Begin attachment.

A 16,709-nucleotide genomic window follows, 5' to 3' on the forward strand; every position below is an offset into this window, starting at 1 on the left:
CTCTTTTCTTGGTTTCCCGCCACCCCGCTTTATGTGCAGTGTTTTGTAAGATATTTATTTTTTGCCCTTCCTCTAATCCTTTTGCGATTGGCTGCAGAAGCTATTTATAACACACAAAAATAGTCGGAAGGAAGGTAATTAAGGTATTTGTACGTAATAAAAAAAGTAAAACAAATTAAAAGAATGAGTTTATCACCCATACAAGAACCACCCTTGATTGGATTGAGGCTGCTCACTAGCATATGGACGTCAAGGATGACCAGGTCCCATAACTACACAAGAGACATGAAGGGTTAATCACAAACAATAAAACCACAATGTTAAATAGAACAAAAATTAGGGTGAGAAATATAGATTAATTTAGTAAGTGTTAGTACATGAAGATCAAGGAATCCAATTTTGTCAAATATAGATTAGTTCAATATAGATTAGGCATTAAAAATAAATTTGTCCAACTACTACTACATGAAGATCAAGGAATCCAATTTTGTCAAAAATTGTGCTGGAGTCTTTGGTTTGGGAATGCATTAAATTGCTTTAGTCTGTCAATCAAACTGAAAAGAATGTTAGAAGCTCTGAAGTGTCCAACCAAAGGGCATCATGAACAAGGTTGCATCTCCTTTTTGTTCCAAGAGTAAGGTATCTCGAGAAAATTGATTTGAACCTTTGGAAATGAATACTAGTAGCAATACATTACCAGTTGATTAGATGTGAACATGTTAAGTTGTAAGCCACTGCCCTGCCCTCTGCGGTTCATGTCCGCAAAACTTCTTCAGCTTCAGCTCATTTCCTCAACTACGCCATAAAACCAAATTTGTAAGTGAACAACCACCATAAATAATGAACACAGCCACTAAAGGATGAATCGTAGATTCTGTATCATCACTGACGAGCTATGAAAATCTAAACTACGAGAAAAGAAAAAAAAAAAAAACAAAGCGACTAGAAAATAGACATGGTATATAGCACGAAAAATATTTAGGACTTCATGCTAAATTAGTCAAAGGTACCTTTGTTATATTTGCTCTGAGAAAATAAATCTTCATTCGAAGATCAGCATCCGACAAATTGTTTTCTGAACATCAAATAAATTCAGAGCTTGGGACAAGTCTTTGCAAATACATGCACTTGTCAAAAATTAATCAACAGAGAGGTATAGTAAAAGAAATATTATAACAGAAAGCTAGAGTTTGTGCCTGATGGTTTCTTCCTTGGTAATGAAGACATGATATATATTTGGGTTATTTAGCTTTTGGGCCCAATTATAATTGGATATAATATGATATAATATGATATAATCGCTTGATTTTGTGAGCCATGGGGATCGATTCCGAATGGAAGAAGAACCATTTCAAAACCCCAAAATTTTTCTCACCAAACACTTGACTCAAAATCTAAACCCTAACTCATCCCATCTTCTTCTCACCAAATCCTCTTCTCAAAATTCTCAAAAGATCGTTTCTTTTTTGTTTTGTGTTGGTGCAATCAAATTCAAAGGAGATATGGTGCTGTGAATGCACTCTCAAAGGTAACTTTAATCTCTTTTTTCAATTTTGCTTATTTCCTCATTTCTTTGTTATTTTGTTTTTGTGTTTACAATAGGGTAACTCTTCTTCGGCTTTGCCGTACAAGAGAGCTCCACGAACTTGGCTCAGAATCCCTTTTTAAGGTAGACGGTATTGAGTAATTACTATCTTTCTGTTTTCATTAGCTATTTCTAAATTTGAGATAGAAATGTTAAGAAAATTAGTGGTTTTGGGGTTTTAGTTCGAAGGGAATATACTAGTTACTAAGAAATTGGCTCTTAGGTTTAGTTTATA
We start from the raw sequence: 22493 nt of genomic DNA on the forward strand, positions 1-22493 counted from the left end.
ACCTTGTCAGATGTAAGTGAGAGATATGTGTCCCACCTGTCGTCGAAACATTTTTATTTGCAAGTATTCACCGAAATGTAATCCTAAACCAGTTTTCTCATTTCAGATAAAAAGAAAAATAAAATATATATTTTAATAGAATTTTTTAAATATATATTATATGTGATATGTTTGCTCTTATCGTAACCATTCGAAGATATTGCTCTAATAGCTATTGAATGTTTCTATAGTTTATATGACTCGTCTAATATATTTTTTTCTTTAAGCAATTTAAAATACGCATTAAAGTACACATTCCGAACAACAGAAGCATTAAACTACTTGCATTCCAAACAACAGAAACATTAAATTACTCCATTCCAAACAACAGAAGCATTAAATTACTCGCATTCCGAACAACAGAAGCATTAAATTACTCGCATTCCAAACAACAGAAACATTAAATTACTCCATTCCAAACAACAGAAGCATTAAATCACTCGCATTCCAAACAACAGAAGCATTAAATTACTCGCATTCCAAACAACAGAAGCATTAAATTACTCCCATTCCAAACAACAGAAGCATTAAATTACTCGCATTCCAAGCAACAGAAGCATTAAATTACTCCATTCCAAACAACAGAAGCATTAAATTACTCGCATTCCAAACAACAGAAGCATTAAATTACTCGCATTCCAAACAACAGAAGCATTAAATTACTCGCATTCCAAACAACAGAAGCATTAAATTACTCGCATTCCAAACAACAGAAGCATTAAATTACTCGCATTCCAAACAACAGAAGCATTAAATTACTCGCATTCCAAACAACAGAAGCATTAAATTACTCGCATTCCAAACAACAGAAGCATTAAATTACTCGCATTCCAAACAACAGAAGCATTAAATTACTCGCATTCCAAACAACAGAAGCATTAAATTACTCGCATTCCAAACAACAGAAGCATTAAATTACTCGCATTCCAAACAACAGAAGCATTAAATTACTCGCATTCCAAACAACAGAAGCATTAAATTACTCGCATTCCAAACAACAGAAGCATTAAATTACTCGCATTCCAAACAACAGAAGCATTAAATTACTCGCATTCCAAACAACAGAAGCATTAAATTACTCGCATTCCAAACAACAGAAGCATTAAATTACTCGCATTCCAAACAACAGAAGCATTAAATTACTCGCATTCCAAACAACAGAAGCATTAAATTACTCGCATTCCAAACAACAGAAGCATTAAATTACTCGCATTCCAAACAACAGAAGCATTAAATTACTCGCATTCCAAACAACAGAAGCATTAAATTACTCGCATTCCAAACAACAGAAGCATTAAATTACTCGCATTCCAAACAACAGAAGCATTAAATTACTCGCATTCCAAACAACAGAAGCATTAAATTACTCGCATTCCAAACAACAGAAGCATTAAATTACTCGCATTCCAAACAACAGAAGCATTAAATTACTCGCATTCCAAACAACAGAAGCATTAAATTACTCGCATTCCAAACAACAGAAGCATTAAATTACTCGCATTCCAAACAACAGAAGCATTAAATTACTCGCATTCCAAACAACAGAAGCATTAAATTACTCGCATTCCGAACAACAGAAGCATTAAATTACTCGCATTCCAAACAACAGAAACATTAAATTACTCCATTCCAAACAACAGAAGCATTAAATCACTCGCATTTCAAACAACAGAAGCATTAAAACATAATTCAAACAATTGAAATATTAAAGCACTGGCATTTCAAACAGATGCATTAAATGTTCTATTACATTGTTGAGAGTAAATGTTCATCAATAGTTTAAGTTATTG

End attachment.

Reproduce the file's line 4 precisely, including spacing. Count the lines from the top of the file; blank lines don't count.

ACCTTGTCAGATGTAAGTGAGAGATATGTGTCCCACCTGTCGTCGAAACATTTTTATTTGCAAGTATTCACCGAAATGTAATCCTAAACCAGTTTTCTCATTTCAGATAAAAAGAAAAATAAAATATATATTTTAATAGAATTTTTTAAATATATATTATATGTGATATGTTTGCTCTTATCGTAACCATTCGAAGATATTGCTCTAATAGCTATTGAATGTTTCTATAGTTTATATGACTCGTCTAATATATTTTTTTCTTTAAGCAATTTAAAATACGCATTAAAGTACACATTCCGAACAACAGAAGCATTAAACTACTTGCATTCCAAACAACAGAAACATTAAATTACTCCATTCCAAACAACAGAAGCATTAAATTACTCGCATTCCGAACAACAGAAGCATTAAATTACTCGCATTCCAAACAACAGAAACATTAAATTACTCCATTCCAAACAACAGAAGCATTAAATCACTCGCATTCCAAACAACAGAAGCATTAAATTACTCGCATTCCAAACAACAGAAGCATTAAATTACTCCCATTCCAAACAACAGAAGCATTAAATTACTCGCATTCCAAGCAACAGAAGCATTAAATTACTCCATTCCAAACAACAGAAGCATTAAATTACTCGCATTCCAAACAACAGAAGCATTAAATTACTCGCATTCCAAACAACAGAAGCATTAAATTACTCGCATTCCAAACAACAGAAGCATTAAATTACTCGCATTCCAAACAACAGAAGCATTAAATTACTCGCATTCCAAACAACAGAAGCATTAAATTACTCGCATTCCAAACAACAGAAGCATTAAATTACTCGCATTCCAAACAACAGAAGCATTAAATTACTCGCATTCCAAACAACAGAAGCATTAAATTACTCGCATTCCAAACAACAGAAGCATTAAATTACTCGCATTCCAAACAACAGAAGCATTAAATTACTCGCATTCCAAACAACAGAAGCATTAAATTACTCGCATTCCAAACAACAGAAGCATTAAATTACTCGCATTCCAAACAACAGAAGCATTAAATTACTCGCATTCCAAACAACAGAAGCATTAAATTACTCGCATTCCAAACAACAGAAGCATTAAATTACTCGCATTCCAAACAACAGAAGCATTAAATTACTCGCATTCCAAACAACAGAAGCATTAAATTACTCGCATTCCAAACAACAGAAGCATTAAATTACTCGCATTCCAAACAACAGAAGCATTAAATTACTCGCATTCCAAACAACAGAAGCATTAAATTACTCGCATTCCAAACAACAGAAGCATTAAATTACTCGCATTCCAAACAACAGAAGCATTAAATTACTCGCATTCCAAACAACAGAAGCATTAAATTACTCGCATTCCAAACAACAGAAGCATTAAATTACTCGCATTCCAAACAACAGAAGCATTAAATTACTCGCATTCCAAACAACAGAAGCATTAAATTACTCGCATTCCAAACAACAGAAGCATTAAATTACTCGCATTCCAAACAACAGAAGCATTAAATTACTCGCATTCCAAACAACAGAAGCATTAAATTACTCGCATTCCAAACAACAGAAGCATTAAATTACTCGCATTCCGAACAACAGAAGCATTAAATTACTCGCATTCCAAACAACAGAAACATTAAATTACTCCATTCCAAACAACAGAAGCATTAAATCACTCGCATTTCAAACAACAGAAGCATTAAAACATAATTCAAACAATTGAAATATTAAAGCACTGGCATTTCAAACAGATGCATTAAATGTTCTATTACATTGTTGAGAGTAAATGTTCATCAATAGTTTAAGTTATTG